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Baldwin, Alger Jones


Age: 20, credited to Craftsbury, VT
Unit(s): 5th VT INF, 56th MA INF
Service: enl 8/19/61, m/i 9/16/61, CPL, Co. D, 5th VT INF, dis/dsb 11/21/62; enl, Brighton, MA, 2/29/64, m/i, Pvt, Co. I, 56th MA INF, 3/10/64, dis/dsb, 2/28/65

See Legend for expansion of abbreviations


Birth: 10/01/1840, Wolcott, VT
Death: 12/20/1925

Burial: Elmwood Cemetery, Barre, VT
Marker/Plot: Not recorded
Gravestone researcher/photographer: Monica White
Findagrave Memorial #: 95550638


Alias?: None noted
Pension?: Yes, 11/20/1862, VT; widow Mary E., 1/7/1926, VT
Portrait?: Unknown
College?: Not Found
Veterans Home?: Not Found
(If there are state digraphs above, this soldier spent some time in a state or national soldiers' home in that state after the war)

Remarks: None


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Copyright notice


Elmwood Cemetery, Barre, VT

Check the cemetery for location/directions and other veterans who may be buried there.


A. J. Baldwin, Aged 85, a Well-Known Citizen, Passed Away Yesterday

Alger Jones Baldwin, Civil war veteran and long time resident of this city, passed away yesterday afternoon about 4 o'clock at his home (8) Washington street. He had been complaining of a pain in his chest for a day or two before his demise but his attack was rather unexpected. It was attributed to a shock brought on by advanced age.

The deceased was born in the town of Orange on Nov. 1, 1840, and his early life was passed in that town. Later the family removed to Craftsbury and then to Wolcott, where they purchased a farm. Mr. Baldwin took up the carpenter's trade there and later operated a lumber mill. A considerable portion of his life he passed at farming.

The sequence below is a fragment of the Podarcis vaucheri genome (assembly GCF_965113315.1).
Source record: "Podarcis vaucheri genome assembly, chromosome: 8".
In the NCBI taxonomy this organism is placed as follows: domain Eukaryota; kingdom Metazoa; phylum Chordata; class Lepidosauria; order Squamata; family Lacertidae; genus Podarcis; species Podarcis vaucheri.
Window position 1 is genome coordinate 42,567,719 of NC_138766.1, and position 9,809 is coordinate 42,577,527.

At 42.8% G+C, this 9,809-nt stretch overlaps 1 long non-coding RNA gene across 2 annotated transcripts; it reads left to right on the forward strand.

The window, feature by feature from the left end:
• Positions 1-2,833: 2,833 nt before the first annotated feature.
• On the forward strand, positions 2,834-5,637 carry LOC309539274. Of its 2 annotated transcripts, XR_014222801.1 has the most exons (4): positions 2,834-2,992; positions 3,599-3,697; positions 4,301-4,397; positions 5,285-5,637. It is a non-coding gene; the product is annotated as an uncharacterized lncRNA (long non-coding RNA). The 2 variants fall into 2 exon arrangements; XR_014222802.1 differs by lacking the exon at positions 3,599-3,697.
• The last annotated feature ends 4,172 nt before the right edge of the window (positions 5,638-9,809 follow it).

As a young man he married and had two sons, William and Charles, both of whom passed away a number of years ago. His first wife passed away about 25 years ago and he married again in 1904 Mary E. Beckley of this city. Mr. Baldwin passed forty years of his life in this city where he was a well-known and respected citizen. He was a man known by his friends for sterling integrity and a strictly temperate life.

When the Civil war broke out, Mr. Baldwin was one of the first to answer the call to the colors. He enlisted in Morrisville with company D of the first regiment of the fifth Vermont volunteers as a private under captain Reuben C. Benton on Aug. 19, 1861, and was mustered into service at St. Albans Sept. 16, 1861. The regiment was sent into camp at Langley, Va., and later took part in the peninsular campaign and the battles of Lee's Mills, Va., Savage Station, Compton's Gap and Antietam. He was honorably discharged in 1862 through having heart trouble.

Mr. Baldwin was not satisfied to be out of the fight, however, and after several unsuccessful attempts to again join the service, he went to Massachusetts and managed to join the 56th Massachusetts being in company I, under Captain J. Albert Pratt. He was ordered to Annapolis, Md., and then went into the battles of the Wilderness, Spottsylvania, North Anna, Cold Harbor, Bethesda Church, Weldon Railroad and the capture of St. Petersburg. In March of '64 he was promoted to the rank of corporal and he held that rank when discharged from the service of July 22, 1865.

For a number of years Mr. Baldwin has been chaplain of the R. B. Crandall post, No. 56, of the G.A.R. here. Several times he was asked to take the office of commander but declined on account of his deafness.

Besides his wife, the deceased veteran leaves one brother, Henry, of Lakemont, N.Y., and a sister, Mrs. Abbie Smith of Burlington.

Funeral services will be held tomorrow afternoon at 2 o'clock from the home and Rev. W. T. Best of the Methodist church, of which he was a member and regular attendant when weather permitted, will officiate.

Source: Barre Daily Times, December 21, 1925
Courtesy of Tom Boudreau.